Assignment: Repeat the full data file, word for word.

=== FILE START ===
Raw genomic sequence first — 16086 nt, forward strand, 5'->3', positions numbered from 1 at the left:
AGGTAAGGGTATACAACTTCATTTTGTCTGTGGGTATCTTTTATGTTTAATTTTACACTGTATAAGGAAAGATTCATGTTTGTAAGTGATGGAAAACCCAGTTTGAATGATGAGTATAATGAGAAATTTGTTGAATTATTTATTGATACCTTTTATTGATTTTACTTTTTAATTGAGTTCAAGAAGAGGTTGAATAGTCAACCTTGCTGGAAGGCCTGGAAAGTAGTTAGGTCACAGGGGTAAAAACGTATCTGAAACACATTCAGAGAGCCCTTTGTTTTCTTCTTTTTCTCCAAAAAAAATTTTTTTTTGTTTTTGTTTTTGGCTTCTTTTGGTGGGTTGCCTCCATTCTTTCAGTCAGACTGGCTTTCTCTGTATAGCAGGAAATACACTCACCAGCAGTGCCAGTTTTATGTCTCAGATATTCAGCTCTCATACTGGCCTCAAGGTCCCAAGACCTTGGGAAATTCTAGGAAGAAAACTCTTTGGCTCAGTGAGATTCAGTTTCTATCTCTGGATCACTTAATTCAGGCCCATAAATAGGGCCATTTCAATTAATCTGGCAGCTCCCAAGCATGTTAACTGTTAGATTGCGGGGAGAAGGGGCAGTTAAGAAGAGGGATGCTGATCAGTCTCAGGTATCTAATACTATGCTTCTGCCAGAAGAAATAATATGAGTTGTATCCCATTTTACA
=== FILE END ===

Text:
Raw genomic sequence first — 16086 nt, forward strand, 5'->3', positions numbered from 1 at the left:
AGGTAAGGGTATACAACTTCATTTTGTCTGTGGGTATCTTTTATGTTTAATTTTACACTGTATAAGGAAAGATTCATGTTTGTAAGTGATGGAAAACCCAGTTTGAATGATGAGTATAATGAGAAATTTGTTGAATTATTTATTGATACCTTTTATTGATTTTACTTTTTAATTGAGTTCAAGAAGAGGTTGAATAGTCAACCTTGCTGGAAGGCCTGGAAAGTAGTTAGGTCACAGGGGTAAAAACGTATCTGAAACACATTCAGAGAGCCCTTTGTTTTCTTCTTTTTCTCCAAAAAAAATTTTTTTTTGTTTTTGTTTTTGGCTTCTTTTGGTGGGTTGCCTCCATTCTTTCAGTCAGACTGGCTTTCTCTGTATAGCAGGAAATACACTCACCAGCAGTGCCAGTTTTATGTCTCAGATATTCAGCTCTCATACTGGCCTCAAGGTCCCAAGACCTTGGGAAATTCTAGGAAGAAAACTCTTTGGCTCAGTGAGATTCAGTTTCTATCTCTGGATCACTTAATTCAGGCCCATAAATAGGGCCATTTCAATTAATCTGGCAGCTCCCAAGCATGTTAACTGTTAGATTGCGGGGAGAAGGGGCAGTTAAGAAGAGGGATGCTGATCAGTCTCAGGTATCTAATACTATGCTTCTGCCAGAAGAAATAATATGAGTTGTATCCCATTTTACA